The local news feels hesitant today, like no one can make up their minds. Nationally, at least, there's the Supreme Court decision that ends death penalty for kids. For more on that check out the story and analysis from the Sun's very good Supreme Court reporter, Gail Gibson. (The general consensus seems to be that the U.S. is moving away from the death penalty. I don't really buy that, but that's the CW.) And in the Post, Tom Jackman lays out how this ruling saves sniper Lee Boyd Malvo (remember, October 2002?) from the death penalty (actually, it's more complicated than that; just read the story). John Ward does the same in The Washington Times.

Anyway, the local, hesitant news:

No, but yes: The EPA objects to Intercounty Connector's impact on environment (Sun, but Montgomery County Council gives the proposed road linking I-95 and I-270 its final approval (Post). AP story.

Yes, but no: Looks like the General Assembly will still vote on a $25 million stem cell research bill, but legislators are watering it down to assuage religious concerns.

Forget All That: The Sun's Ryan Davis follows up his in-depth, hard-hitting report on acting city Police Chief Leonard Hamm's iffy finances with a puff piece in which everyone says what a nice guy and good cop Hamm is, barely mentioning yesterday's revelations. Hamm goes up for City Council confirmation tonight. Color me baffled.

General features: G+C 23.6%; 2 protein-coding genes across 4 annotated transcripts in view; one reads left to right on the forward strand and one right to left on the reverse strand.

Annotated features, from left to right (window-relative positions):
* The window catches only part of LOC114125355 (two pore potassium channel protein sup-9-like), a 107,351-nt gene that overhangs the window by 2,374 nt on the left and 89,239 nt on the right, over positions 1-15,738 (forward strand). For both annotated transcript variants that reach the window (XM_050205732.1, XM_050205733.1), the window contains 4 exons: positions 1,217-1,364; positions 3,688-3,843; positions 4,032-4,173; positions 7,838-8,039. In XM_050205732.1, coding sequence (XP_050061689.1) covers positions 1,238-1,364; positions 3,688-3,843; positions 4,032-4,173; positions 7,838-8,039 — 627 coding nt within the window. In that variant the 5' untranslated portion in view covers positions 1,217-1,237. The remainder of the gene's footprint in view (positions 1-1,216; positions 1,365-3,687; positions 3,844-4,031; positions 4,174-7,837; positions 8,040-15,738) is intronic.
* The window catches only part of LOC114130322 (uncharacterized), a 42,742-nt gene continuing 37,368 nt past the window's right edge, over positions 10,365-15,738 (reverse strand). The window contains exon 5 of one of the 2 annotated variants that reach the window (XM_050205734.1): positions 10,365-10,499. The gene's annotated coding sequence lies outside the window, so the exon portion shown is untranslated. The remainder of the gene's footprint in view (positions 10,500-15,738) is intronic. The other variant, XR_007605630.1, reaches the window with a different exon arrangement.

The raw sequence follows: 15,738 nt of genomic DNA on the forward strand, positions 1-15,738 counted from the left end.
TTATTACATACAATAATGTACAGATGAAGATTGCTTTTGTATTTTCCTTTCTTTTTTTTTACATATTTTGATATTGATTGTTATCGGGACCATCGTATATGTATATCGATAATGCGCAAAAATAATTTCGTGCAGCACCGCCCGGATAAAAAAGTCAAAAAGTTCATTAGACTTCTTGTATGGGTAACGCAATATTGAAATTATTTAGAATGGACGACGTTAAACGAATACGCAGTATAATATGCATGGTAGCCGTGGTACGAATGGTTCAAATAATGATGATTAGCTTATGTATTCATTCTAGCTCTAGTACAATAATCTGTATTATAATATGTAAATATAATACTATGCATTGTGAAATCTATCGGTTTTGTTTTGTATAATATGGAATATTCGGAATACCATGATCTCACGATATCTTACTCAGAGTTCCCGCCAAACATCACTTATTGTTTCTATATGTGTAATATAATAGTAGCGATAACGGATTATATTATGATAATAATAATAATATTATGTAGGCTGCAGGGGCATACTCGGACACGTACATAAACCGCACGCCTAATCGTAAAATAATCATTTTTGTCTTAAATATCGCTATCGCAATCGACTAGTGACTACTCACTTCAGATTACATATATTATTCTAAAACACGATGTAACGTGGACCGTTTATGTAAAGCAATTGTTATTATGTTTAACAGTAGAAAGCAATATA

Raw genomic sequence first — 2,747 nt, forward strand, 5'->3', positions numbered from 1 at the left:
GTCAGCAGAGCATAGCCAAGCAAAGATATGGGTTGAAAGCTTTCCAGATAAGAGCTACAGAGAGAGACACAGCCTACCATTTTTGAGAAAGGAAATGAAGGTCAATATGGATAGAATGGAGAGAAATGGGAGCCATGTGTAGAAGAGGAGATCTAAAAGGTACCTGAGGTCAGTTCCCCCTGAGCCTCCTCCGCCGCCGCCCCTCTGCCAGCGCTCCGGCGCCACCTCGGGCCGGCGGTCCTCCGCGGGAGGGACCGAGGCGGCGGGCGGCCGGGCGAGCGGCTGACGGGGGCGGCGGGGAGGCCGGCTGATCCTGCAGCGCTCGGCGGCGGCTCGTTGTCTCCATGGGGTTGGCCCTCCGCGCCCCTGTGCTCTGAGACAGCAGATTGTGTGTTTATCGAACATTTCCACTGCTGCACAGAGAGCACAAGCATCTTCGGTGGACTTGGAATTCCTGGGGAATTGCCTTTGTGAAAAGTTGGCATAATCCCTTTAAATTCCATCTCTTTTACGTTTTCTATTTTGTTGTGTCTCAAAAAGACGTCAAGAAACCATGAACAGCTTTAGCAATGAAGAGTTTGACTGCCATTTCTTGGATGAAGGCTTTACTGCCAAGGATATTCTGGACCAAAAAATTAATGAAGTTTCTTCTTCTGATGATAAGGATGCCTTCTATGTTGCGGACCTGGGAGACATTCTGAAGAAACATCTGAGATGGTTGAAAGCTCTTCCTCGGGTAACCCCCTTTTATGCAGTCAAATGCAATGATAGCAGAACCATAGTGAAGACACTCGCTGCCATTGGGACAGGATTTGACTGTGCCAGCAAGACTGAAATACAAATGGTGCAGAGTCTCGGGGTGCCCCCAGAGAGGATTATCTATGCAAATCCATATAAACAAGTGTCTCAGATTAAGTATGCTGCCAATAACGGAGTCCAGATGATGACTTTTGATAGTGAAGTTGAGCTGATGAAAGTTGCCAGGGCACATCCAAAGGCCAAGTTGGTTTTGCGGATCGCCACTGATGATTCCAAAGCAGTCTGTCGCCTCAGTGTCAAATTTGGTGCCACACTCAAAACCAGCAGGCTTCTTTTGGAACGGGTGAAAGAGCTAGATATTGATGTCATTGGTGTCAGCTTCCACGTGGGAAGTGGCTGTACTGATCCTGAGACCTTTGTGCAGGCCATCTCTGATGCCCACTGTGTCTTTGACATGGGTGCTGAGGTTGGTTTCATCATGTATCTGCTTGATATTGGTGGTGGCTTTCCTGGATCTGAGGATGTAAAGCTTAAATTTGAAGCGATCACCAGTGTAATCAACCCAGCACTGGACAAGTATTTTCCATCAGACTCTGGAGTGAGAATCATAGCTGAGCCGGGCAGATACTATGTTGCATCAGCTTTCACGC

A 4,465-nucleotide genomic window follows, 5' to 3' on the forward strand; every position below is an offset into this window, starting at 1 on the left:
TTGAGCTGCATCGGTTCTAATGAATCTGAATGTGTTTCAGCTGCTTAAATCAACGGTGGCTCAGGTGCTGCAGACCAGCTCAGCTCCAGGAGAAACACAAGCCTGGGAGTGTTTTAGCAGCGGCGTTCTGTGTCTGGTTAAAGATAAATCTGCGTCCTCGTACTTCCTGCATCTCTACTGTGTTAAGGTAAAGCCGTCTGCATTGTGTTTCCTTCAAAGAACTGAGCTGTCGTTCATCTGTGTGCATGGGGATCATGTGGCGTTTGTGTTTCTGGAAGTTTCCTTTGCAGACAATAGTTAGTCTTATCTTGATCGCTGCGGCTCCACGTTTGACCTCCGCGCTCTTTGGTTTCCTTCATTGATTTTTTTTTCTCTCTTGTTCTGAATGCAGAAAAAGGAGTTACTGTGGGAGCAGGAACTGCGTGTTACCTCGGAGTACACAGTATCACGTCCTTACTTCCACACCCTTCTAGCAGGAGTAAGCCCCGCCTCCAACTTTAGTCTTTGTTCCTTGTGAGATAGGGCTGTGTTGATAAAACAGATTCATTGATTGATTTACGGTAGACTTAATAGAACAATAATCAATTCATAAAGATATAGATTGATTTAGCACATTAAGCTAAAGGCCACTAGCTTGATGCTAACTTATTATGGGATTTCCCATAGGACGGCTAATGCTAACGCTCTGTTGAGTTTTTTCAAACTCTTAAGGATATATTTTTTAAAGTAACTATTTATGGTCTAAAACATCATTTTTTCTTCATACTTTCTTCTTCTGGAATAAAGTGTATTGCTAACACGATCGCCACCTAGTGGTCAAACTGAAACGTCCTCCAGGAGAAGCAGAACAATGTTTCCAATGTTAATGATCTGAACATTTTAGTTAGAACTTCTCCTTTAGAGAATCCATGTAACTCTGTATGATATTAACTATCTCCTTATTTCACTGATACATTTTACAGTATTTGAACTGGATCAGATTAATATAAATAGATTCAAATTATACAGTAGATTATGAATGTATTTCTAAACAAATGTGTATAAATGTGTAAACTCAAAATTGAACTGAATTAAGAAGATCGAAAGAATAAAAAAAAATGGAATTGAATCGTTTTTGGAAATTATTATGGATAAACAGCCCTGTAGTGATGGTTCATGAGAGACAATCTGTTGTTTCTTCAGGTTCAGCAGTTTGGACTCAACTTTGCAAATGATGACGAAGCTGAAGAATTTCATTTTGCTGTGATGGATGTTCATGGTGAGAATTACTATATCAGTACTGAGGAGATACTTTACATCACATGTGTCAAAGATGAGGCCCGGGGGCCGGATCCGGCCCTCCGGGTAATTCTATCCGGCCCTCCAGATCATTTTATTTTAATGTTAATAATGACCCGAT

Lost Kittens OK: Proposed city code would ban annoying pole signs but not cute ones.

If You Ask Real Nice: Cal Ripken plays coy about whether or not he'll take an ownership interest in Washington Nationals baseball team.

Yes It Is, No It's Not: Senate President Mike Miller declares slots dead to The Washington Times, thanks to--shock!!--that obstructionist House Speaker Michael Busch. Ehrlich spokeswoman says, no, slots not dead. Busch--guess what?--obstructs.

Mayor League: In less indecisive news, Salisbury holds a mayoral primary while Hagerstown prepares for one.

Labor Shortage: More on Bay industry immigrant workers from the AP.